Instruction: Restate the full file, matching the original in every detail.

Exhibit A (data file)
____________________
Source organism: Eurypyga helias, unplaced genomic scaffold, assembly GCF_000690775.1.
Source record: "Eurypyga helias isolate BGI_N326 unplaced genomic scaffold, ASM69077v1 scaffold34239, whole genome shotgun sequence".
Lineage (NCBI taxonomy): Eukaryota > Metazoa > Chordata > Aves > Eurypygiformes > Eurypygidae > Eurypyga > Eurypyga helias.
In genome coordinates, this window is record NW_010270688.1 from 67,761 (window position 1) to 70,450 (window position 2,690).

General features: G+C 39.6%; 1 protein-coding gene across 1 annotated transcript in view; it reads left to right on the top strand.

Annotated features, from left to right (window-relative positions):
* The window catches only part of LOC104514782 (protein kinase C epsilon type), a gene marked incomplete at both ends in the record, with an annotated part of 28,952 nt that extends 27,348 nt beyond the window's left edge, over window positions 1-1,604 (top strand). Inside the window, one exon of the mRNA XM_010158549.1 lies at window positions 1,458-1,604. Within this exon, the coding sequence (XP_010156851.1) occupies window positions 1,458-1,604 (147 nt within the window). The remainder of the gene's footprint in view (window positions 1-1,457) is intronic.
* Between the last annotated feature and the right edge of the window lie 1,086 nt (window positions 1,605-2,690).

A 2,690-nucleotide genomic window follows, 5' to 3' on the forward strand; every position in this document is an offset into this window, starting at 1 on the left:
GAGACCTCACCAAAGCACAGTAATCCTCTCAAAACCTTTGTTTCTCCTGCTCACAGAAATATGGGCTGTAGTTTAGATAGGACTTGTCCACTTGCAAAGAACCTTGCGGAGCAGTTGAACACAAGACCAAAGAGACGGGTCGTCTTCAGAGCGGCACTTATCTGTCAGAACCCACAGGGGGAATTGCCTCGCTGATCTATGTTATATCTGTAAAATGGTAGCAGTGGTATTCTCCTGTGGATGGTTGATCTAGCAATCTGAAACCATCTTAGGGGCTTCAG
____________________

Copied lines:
Source organism: Eurypyga helias, unplaced genomic scaffold, assembly GCF_000690775.1.
Source record: "Eurypyga helias isolate BGI_N326 unplaced genomic scaffold, ASM69077v1 scaffold34239, whole genome shotgun sequence".
Lineage (NCBI taxonomy): Eukaryota > Metazoa > Chordata > Aves > Eurypygiformes > Eurypygidae > Eurypyga > Eurypyga helias.
In genome coordinates, this window is record NW_010270688.1 from 67,761 (window position 1) to 70,450 (window position 2,690).

General features: G+C 39.6%; 1 protein-coding gene across 1 annotated transcript in view; it reads left to right on the top strand.

Annotated features, from left to right (window-relative positions):
* The window catches only part of LOC104514782 (protein kinase C epsilon type), a gene marked incomplete at both ends in the record, with an annotated part of 28,952 nt that extends 27,348 nt beyond the window's left edge, over window positions 1-1,604 (top strand). Inside the window, one exon of the mRNA XM_010158549.1 lies at window positions 1,458-1,604. Within this exon, the coding sequence (XP_010156851.1) occupies window positions 1,458-1,604 (147 nt within the window). The remainder of the gene's footprint in view (window positions 1-1,457) is intronic.
* Between the last annotated feature and the right edge of the window lie 1,086 nt (window positions 1,605-2,690).

A 2,690-nucleotide genomic window follows, 5' to 3' on the forward strand; every position in this document is an offset into this window, starting at 1 on the left:
GAGACCTCACCAAAGCACAGTAATCCTCTCAAAACCTTTGTTTCTCCTGCTCACAGAAATATGGGCTGTAGTTTAGATAGGACTTGTCCACTTGCAAAGAACCTTGCGGAGCAGTTGAACACAAGACCAAAGAGACGGGTCGTCTTCAGAGCGGCACTTATCTGTCAGAACCCACAGGGGGAATTGCCTCGCTGATCTATGTTATATCTGTAAAATGGTAGCAGTGGTATTCTCCTGTGGATGGTTGATCTAGCAATCTGAAACCATCTTAGGGGCTTCAG